“whirlpool” by Katherine Lewis

MoNA Style 2012: Museum of Northwest Art, La Conner, WA, March 17, 2012. This annual show features wearable art and home furnishings from Northwest artisans. Part of each sale helps support the museum. Katherine will be there with willow baskets along with 40 other vendors of handmade creations.

two willow totes by Katherine Lewis

Willow Basketmaking Classes with Katherine Lewis

March 14 -15, 2012: Northwest Basketweavers Guild Spring Retreat: Katherine will be teaching one 10 hour class “Double border tray” at this coming year’s retreat. See the Guild’s website for full details. Unfortunately, the Guild is only offering one class by Katherine this year. Want more willow classes at retreat? Make it known to the retreat committee.

June 1-3, 2012: Willow Weekend in Entiat, Washington: This weekend event in eastern Washington organized by Claudia Mullek will feature workshops by Judy Zugish, Jo Campbell-Amsler, and Katherine Lewis. Katherine will be teaching a two day class in which people can weave either a round gathering basket or an oval garden basket. Friday evening will feature presentations by the three artists about their work. You can find details and a registration form here in this pdf on our website.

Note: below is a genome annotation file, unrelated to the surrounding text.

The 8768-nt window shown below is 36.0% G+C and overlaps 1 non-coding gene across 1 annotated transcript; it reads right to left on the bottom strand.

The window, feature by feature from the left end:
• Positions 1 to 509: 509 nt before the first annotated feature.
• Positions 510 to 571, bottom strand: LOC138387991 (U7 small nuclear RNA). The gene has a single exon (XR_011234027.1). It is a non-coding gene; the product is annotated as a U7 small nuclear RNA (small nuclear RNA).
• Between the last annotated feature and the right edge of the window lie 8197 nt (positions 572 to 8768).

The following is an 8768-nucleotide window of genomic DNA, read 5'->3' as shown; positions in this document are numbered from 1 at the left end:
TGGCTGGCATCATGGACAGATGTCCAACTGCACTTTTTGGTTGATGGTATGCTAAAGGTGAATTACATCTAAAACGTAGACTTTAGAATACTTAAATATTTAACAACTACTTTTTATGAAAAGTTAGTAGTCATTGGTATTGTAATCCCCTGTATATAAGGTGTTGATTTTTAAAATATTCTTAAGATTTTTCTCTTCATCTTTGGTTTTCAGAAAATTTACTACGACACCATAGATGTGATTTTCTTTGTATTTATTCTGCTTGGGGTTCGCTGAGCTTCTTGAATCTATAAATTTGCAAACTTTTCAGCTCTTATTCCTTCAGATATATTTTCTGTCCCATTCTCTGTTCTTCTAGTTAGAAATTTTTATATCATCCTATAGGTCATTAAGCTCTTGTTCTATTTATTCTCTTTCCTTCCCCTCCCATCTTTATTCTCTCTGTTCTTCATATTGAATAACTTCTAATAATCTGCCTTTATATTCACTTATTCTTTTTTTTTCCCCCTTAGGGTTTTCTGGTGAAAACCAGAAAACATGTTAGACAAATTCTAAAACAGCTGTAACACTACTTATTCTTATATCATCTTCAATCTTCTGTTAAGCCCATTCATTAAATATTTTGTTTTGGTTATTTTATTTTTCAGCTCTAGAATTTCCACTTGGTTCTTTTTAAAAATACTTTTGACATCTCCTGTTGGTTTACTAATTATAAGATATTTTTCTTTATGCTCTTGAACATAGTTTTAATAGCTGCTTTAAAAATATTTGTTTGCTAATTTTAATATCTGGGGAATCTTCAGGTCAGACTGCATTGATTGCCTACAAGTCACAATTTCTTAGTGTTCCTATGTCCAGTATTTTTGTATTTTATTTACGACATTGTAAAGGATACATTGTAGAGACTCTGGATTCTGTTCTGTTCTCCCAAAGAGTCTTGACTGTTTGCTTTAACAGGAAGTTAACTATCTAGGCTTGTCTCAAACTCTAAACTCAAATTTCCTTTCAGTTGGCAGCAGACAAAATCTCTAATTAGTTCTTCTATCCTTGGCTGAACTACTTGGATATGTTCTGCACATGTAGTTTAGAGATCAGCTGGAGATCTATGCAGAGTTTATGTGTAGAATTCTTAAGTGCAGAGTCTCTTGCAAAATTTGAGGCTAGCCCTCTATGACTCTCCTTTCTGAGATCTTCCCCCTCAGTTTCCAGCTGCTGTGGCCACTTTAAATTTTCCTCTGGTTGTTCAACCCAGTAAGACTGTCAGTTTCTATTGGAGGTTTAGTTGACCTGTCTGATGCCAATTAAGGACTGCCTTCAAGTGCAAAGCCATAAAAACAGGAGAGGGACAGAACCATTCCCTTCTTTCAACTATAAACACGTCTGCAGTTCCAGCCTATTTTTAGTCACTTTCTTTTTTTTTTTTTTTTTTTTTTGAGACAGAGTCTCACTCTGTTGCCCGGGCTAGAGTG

willow garden basket by Katherine Lewis

Willow Gathering 2012 in Decorah, Iowa, June 21-26, 2012: Katherine has been invited to teach in Iowa at this workshop organized by Jo Campbell-Amsler and Lee Zieke Lee. She will be teaching three two-day classes: rope coil, scallomed oval baskets, and Irish potato basket. For those of you who live in the Midwest this will be a great opportunity to take one or more of Katherine’s classes. Also teaching at the event will be Sandy Whalen and Donna Kallner. The organizers expect the classes to fill well in advance. Information and registrations are available through Jo Campbell-Amsler. See the brochure.

Katherine is expecting to post some dates for classes at Dunbar Gardens for late summer. We’ll be sending another email out later in the spring with updates.

Willow cuttings

Lincon’s Sparrow

It’s the time of year to order willow cuttings. We have a nice selection of varieties for planting listed on our website. Depending on your location, March through mid May is a good time to plant. There are planting tips on the website. If you need advice or have questions, send Steve an email.